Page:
In our implementation, we perform non-maximum suppression (NMS) in the detection phase on the bounding boxes and perform pose estimation on all candidates from the detection module. For each candidate, we post-process on the predicted heatmaps with cross-heatmap pose NMS [15] to render more accurate keypoint locations. We did not perform flip testing, although the performance might be slightly better. During testing, we use a manifold of two models from epoch 291 and 293. We notice a slight performance boost with model ensemble. For epoch 291, the prediction of shoulders and hips renders better results than epoch 293 on validation sets of both PoseTrack 2017 and PoseTrack 2018. However, epoch 293 performs better on end limbs such as ankles and wrists. We test with two manifold modes: (1) Average and (2) Expert. As shown in Table 4, the expert mode takes shoulder/hip predictions from the previous model and end-limb predictions from the latter, which performs better consistently on both PoseTrack 2017 and PoseTrack 2018 validation sets. Both modes perform better than plain testing on the pose estimation task.

Average Precision (AP) Head Shou Elb Wri Hip Knee Ankl Total
Epoch 291 80.7 81.2 77.4 70.2 72.6 72.2 64.7 74.6
Epoch 293 80.5 80.8 77.9 71.3 70.1 72.9 65.7 74.6
Average 81.3 81.2 77.6 70.7 72.1 72.5 65.1 74.8
Expert 80.6 81.2 77.9 71.3 72.6 72.9 65.7 75.0
Table 4: Comparison of single-frame pose estimation results with different ensemble modes on PoseTrack 2017 validation set.

2.3 Pose Tracking Module

Figure 1: Our modular system for pose tracking. From top to bottom: we perform human candidate detection, pose estimation, and pose tracking sequentially.

We adopt a flow-based pose tracker [20], where pose flows are built by associating poses that indicate the same person across frames. We start the tracking process from the first frame where human candidates are detected. To prevent assignments of IDs for persons which have already left the visible image area, IDs are only kept for a limited amount of frames, afterwards they are discarded. For the pose tracking task, the performance is evaluated via MOTA, which is very strict. It penalizes mis-matches, false positives and misses. In order to get higher MOTA results, we need to drop keypoints with lower confidence scores, sacrificing the recall rate of correct keypoints. We find the MOTA evaluation criterion quite sensitive to the drop rate of keypoints, as shown in Table 5.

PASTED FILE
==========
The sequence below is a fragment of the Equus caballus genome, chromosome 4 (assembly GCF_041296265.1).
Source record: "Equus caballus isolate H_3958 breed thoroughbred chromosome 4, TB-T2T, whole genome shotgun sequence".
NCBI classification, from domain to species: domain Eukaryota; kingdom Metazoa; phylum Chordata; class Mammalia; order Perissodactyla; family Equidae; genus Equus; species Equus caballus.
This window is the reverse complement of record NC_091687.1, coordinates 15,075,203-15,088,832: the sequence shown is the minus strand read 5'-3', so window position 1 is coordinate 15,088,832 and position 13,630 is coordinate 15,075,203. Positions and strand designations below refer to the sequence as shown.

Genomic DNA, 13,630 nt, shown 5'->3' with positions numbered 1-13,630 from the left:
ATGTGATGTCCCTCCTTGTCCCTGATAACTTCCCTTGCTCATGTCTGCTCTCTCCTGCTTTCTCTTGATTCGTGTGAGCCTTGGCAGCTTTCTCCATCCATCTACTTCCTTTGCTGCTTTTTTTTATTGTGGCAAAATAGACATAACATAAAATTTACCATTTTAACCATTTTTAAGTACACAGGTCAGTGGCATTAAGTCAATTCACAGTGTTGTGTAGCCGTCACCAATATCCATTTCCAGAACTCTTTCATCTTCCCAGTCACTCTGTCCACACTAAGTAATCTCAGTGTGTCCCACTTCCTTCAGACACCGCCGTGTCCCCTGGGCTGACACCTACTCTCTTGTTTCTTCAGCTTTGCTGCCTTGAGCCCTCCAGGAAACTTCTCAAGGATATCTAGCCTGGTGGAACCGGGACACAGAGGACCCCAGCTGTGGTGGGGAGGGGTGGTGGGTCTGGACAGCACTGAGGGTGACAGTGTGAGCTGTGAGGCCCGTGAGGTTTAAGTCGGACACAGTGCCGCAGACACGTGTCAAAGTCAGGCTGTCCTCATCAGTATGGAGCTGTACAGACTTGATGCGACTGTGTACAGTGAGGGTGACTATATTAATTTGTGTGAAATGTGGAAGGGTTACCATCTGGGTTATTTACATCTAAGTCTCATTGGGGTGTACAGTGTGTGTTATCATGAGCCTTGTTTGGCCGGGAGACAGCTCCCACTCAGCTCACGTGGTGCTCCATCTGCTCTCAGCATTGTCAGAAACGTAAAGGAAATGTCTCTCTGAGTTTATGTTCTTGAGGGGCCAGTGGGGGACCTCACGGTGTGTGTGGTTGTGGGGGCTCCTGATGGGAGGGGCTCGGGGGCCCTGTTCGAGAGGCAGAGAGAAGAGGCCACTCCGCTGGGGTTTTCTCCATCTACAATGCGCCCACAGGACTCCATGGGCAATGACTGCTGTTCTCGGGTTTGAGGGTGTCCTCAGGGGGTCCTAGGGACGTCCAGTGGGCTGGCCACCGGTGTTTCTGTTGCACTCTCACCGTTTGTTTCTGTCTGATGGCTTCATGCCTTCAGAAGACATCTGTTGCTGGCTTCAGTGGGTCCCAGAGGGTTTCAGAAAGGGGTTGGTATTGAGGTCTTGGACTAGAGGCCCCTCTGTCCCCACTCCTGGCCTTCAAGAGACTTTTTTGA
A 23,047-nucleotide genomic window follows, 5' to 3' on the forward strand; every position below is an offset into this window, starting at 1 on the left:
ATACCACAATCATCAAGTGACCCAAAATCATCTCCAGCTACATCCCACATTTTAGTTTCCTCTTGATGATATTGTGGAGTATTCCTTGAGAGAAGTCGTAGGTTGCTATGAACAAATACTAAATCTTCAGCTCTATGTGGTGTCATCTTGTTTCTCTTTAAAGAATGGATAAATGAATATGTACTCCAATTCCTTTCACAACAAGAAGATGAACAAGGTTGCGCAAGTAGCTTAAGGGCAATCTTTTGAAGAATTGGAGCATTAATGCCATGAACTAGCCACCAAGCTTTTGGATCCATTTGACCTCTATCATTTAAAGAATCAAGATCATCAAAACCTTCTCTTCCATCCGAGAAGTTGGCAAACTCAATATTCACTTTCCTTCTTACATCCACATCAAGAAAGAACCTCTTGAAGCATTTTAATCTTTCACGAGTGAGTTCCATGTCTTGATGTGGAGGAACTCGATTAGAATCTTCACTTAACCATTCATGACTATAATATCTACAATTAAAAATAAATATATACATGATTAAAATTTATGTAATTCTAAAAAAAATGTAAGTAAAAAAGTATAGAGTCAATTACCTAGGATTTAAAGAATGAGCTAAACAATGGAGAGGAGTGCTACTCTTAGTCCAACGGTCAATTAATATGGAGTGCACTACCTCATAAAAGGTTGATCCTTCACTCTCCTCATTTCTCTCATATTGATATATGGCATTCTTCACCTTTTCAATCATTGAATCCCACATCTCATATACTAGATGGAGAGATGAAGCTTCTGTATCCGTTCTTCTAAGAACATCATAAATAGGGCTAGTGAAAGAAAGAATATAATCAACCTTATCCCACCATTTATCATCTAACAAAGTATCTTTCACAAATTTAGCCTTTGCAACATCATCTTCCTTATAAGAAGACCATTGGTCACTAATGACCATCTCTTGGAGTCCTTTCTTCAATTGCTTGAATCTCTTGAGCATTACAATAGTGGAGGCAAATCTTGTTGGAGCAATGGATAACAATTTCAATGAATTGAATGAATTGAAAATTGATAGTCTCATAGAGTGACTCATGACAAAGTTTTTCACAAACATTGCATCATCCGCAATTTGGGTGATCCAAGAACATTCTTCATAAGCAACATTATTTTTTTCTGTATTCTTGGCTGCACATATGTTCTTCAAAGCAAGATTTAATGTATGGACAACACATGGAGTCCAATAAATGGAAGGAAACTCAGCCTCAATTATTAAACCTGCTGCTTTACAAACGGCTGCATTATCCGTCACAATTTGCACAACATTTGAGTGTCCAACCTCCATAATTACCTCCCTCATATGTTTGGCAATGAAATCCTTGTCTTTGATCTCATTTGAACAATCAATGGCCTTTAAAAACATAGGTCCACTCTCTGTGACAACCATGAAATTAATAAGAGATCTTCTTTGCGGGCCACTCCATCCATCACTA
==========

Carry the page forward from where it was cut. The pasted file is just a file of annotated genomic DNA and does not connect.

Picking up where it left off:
Threshold 0.5 0.6 0.7 0.8 0.85
Pose Estimation (AP) 76.3 75.5 73.4 69.7 67.1
Pose Tracking (MOTA) 40.4 53.4 60.6 62.4 61.6
Table 5: Sensitivity analysis on how the drop thresholds of keypoints affect the performance in AP and MOTA. Performed on PoseTrack 2018 validation set.

Considering the distinct difficulties of keypoints, e.g., shoulders are easier than ankles to localize, the confidence distribution for each joint is supposedly not uniform. Dropping keypoints solely based on the keypoint confidence estimated by the pose estimator may not be an ideal strategy for pose tracking. We collect statistics on the drop rate of keypoints from different joints, as shown in Table 6. We can see that from left to right, the keypoints become more and more difficult to estimate, as reflected by their respective preservation rate. The least and most difficult joints are the shoulders and ankles, respectively. In other words, the pose estimator is most confident on the shoulders but least confident on ankles. An adaptive keypoint pruner may help increase the MOTA performance while maintaining high recall rates.

Threshold Shou Head Elb Hip Knee Wri Ankl Total
0.70 82.1 75.3 68.3 66.0 60.2 60.2 54.6 68.6
0.75 78.4 71.1 63.9 61.5 56.2 54.9 49.9 64.3
0.85 70.2 62.3 54.3 53.0 48.8 46.2 42.3 56.0
Table 6: Statistics analysis on the drop rates of keypoints with different drop thresholds. Performed on PoseTrack 2018 validation set. The numbers indicate the percentage of keypoints maintained after pruning.

3 Challenge Results

Our final performance on the partial test set of PoseTrack 2018 is given in Table 7 and Table 8.

Average Precision (AP) Head Shou Elb Wri Hip Knee Ankl Total
Ours 74.2 74.3 71.5 66.8 66.7 67.2 62.4 69.4
Table 7: Our single-frame pose estimation results on PoseTrack 2018 partial test set
- Head Shou Elb Wri Hip Knee Ankl Total Total Total Total
Ours 60.2 62.1 53.9 50.1 52.2 52.6 47.4 54.5 85.9 83.9 68.9
Table 8: Our multi-frame pose tracking results on PoseTrack 2018 partial test set

4 Conclusion

In this paper, we aim to build a modular system to reach the state-of-the-art of human pose estimation and tracking. This system consists of three modules, which conduct human candidate detection, pose estimation and pose tracking respectively. We have analyzed each module in the system with ablation studies on various models and configurations while discussing their pros and cons. We present the performance of our system in the pose estimation challenge and pose tracking challenge of PoseTrack 2018.